- Assisting with the installation and configuration of network security architectures, including firewalls, Demilitarized Zones (DMZ), router ACLs (Access Control Lists), and web content filters
- Monitoring and responding to Intrusion Detection System (IDS) cues and anti-virus alerts
At the same time, another position, with the same title, dealt exclusively with monitoring a FireEye HX Endpoint Security Tool, a very specific network monitoring and threat intelligence tool.
Other common tools that may be found in the cybersecurity engineer’s arsenal can include:
- Nessus vulnerability scanning software
- Watchguard Firebox firewalls
- Intrusion detection software such as Snort
A day in the life of a cybersecurity engineer can differ widely depending on the organization and the engineer’s portfolio of expertise. One thing that all IA/security engineers will find, however, is that their tasks are typically hands-on: working directly with machines, users, and code to secure against attack.
Because of that direct action role, cybersecurity engineers are expected to stay abreast of current developments in the field. This includes:
- Maintaining current knowledge of technology capabilities and trends
- Monitoring types and techniques of hacking attacks in the wild
- Accumulating operational intelligence and maintaining threat profiles of likely attackers
This makes continuing education and light research a standard part of the job for all security engineers: A review of the Internet Storm Center website is likely to be part of the daily routine. Signing up on the CERT (Computer Emergency Readiness Team) alerts mailing list is also common among cybersecurity engineers. And without question, there will be no shortage of security engineers in attendance at the annual DEFCON hacker conference keeping an eye on the state of the art the competition is using.
Qualifications to Become a Cybersecurity Engineer
Qualifications for cybersecurity engineering positions are as varied as the typical job duties.
It is not uncommon to see job vacancy announcements calling for candidates with as many as three years of experience with the duties and technologies the organization assigns to its security engineers. This may include:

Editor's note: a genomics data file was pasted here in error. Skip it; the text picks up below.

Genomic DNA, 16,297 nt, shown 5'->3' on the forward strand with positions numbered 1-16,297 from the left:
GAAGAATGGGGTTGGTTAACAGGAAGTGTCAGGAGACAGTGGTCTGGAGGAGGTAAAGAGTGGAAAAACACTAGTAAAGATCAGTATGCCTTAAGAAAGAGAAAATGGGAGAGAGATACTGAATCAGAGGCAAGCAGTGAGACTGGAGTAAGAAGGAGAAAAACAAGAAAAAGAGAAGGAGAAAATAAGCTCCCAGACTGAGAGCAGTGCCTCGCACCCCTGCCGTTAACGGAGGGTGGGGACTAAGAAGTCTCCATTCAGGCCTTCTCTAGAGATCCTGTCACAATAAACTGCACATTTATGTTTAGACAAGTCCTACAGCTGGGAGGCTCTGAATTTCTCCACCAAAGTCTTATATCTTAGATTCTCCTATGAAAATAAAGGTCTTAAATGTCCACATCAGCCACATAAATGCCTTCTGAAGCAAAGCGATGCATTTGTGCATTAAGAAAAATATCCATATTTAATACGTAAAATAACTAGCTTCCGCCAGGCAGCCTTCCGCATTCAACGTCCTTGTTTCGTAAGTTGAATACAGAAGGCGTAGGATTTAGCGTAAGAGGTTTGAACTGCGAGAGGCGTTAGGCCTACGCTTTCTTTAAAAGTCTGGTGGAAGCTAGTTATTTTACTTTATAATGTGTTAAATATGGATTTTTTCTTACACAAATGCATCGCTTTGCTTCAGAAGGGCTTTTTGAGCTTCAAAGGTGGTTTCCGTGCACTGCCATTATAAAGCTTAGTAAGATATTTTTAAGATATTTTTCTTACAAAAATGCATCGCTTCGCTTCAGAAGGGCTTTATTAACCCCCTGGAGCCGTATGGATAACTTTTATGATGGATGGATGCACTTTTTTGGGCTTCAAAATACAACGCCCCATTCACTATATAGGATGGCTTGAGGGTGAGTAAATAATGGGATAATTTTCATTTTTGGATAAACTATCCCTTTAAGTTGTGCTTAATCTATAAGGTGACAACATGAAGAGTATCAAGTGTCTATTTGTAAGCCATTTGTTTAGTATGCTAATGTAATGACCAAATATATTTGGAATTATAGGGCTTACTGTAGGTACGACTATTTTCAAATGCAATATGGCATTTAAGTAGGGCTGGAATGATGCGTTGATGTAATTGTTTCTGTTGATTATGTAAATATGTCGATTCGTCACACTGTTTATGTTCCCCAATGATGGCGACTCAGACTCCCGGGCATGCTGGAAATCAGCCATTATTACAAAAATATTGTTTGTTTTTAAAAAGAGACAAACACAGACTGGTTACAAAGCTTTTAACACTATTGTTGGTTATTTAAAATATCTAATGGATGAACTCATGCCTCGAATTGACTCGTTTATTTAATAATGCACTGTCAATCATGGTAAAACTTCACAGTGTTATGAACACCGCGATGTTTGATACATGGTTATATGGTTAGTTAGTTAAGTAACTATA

- OWASP (Open Web Application Security Project) Top Ten Risk Factors
- Understanding of the OSI (Open Systems Interconnection) model and well-known ports and services
- Relevant low-level networking experience with the TCP/IP (Transmission Control Protocol/Internet Protocol) stack
- One of five possible security-related certifications
- Ability to obtain a Public Trust security clearance
Another job vacancy with a government subcontractor showed a litany of requirements that included:
- A current Top Secret clearance and ability to obtain a Sensitive Compartmentalized Information (SCI) clearance
- Possession of one of a variety of Information Assurance Technical certifications
- Expert enterprise-level security strategic planning experience
- Knowledge of DoD (Department of Defense) 8500 series Risk Management Framework (RMF) processes
Even entry-level IA/security engineer jobs are starting to require a bachelor’s degree at minimum in areas like engineering, computer science, or information assurance and cybersecurity. As the information security needs of industry and public sector organizations evolve, it is becoming increasingly common to see information assurance engineers with graduate degrees in cybersecurity.
As the field matures, specific knowledge related to tools and techniques is becoming increasingly important for security teams. Although on-the-job experience was once sufficient for candidates hoping to enter a security engineering role, new depth in the field is beginning to make lateral entry infeasible without additional education.
Certifications, running the gamut from ISC’s Certified Information Systems Security Professional (CISSP) to the EC-Council’s Certified Ethical Hacker (CEH) credential might be required or encouraged, depending on the specific position.
Experience, however, remains an important qualification for more senior IA/security engineering jobs. No amount of classroom experience can compare to handling security programs and hardware in the real world or facing actual attacks in the wild.
Finally, considering that many cybersecurity engineers have access to sensitive data in the normal course of their job duties, some type of background check or security clearance may be required to qualify for the position. This is particularly true for cybersecurity engineers working for government agencies, but many contractors also require government security clearances, ranging from Top Secret to SCI levels and beyond. Even if an official security clearance is not mandatory, private sector employers will sometimes perform background checks on applicants and sometimes require periodic drug testing.